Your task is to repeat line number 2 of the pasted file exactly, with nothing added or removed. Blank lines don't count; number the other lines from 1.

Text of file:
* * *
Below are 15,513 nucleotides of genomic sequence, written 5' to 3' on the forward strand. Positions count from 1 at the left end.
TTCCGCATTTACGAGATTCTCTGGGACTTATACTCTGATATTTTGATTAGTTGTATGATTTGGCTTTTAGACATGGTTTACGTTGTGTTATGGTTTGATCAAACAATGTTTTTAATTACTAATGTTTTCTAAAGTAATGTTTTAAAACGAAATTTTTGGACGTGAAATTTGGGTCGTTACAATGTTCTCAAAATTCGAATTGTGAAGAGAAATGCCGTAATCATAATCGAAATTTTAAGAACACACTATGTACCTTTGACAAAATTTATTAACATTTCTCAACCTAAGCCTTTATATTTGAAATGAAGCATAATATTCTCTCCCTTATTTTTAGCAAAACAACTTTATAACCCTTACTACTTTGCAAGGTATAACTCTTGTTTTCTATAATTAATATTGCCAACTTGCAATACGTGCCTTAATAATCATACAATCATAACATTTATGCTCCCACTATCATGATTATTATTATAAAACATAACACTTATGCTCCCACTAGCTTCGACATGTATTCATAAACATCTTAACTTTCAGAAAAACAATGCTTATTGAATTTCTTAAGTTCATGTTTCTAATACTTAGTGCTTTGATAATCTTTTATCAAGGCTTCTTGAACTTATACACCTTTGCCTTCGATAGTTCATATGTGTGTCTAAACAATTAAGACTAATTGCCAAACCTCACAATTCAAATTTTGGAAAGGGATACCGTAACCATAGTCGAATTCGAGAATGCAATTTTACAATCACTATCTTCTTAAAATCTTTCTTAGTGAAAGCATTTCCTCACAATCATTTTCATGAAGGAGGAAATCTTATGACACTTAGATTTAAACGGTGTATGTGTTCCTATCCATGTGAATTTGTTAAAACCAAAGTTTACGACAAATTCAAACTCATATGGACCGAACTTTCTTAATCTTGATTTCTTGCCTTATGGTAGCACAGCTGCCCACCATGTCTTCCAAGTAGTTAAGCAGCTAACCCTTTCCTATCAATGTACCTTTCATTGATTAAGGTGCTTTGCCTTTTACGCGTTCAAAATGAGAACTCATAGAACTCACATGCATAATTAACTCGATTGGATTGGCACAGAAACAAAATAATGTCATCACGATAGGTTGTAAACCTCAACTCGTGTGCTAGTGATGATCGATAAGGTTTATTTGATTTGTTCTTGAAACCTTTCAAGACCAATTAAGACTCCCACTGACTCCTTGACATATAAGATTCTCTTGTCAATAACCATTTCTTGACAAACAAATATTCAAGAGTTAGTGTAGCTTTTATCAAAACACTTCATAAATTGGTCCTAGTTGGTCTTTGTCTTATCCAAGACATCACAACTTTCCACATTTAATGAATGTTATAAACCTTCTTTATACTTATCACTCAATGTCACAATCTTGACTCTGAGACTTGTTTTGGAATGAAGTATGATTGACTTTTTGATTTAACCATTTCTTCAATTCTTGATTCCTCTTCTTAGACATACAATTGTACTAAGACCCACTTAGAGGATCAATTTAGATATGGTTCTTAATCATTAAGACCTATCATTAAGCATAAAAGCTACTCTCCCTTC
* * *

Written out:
TTCCGCATTTACGAGATTCTCTGGGACTTATACTCTGATATTTTGATTAGTTGTATGATTTGGCTTTTAGACATGGTTTACGTTGTGTTATGGTTTGATCAAACAATGTTTTTAATTACTAATGTTTTCTAAAGTAATGTTTTAAAACGAAATTTTTGGACGTGAAATTTGGGTCGTTACAATGTTCTCAAAATTCGAATTGTGAAGAGAAATGCCGTAATCATAATCGAAATTTTAAGAACACACTATGTACCTTTGACAAAATTTATTAACATTTCTCAACCTAAGCCTTTATATTTGAAATGAAGCATAATATTCTCTCCCTTATTTTTAGCAAAACAACTTTATAACCCTTACTACTTTGCAAGGTATAACTCTTGTTTTCTATAATTAATATTGCCAACTTGCAATACGTGCCTTAATAATCATACAATCATAACATTTATGCTCCCACTATCATGATTATTATTATAAAACATAACACTTATGCTCCCACTAGCTTCGACATGTATTCATAAACATCTTAACTTTCAGAAAAACAATGCTTATTGAATTTCTTAAGTTCATGTTTCTAATACTTAGTGCTTTGATAATCTTTTATCAAGGCTTCTTGAACTTATACACCTTTGCCTTCGATAGTTCATATGTGTGTCTAAACAATTAAGACTAATTGCCAAACCTCACAATTCAAATTTTGGAAAGGGATACCGTAACCATAGTCGAATTCGAGAATGCAATTTTACAATCACTATCTTCTTAAAATCTTTCTTAGTGAAAGCATTTCCTCACAATCATTTTCATGAAGGAGGAAATCTTATGACACTTAGATTTAAACGGTGTATGTGTTCCTATCCATGTGAATTTGTTAAAACCAAAGTTTACGACAAATTCAAACTCATATGGACCGAACTTTCTTAATCTTGATTTCTTGCCTTATGGTAGCACAGCTGCCCACCATGTCTTCCAAGTAGTTAAGCAGCTAACCCTTTCCTATCAATGTACCTTTCATTGATTAAGGTGCTTTGCCTTTTACGCGTTCAAAATGAGAACTCATAGAACTCACATGCATAATTAACTCGATTGGATTGGCACAGAAACAAAATAATGTCATCACGATAGGTTGTAAACCTCAACTCGTGTGCTAGTGATGATCGATAAGGTTTATTTGATTTGTTCTTGAAACCTTTCAAGACCAATTAAGACTCCCACTGACTCCTTGACATATAAGATTCTCTTGTCAATAACCATTTCTTGACAAACAAATATTCAAGAGTTAGTGTAGCTTTTATCAAAACACTTCATAAATTGGTCCTAGTTGGTCTTTGTCTTATCCAAGACATCACAACTTTCCACATTTAATGAATGTTATAAACCTTCTTTATACTTATCACTCAATGTCACAATCTTGACTCTGAGACTTGTTTTGGAATGAAGTATGATTGACTTTTTGATTTAACCATTTCTTCAATTCTTGATTCCTCTTCTTAGACATACAATTGTACTAAGACCCACTTAGAGGATCAATTTAGATATGGTTCTTAATCATTAAGACCTATCATTAAGCATAAAAGCTACTCTCCCTTC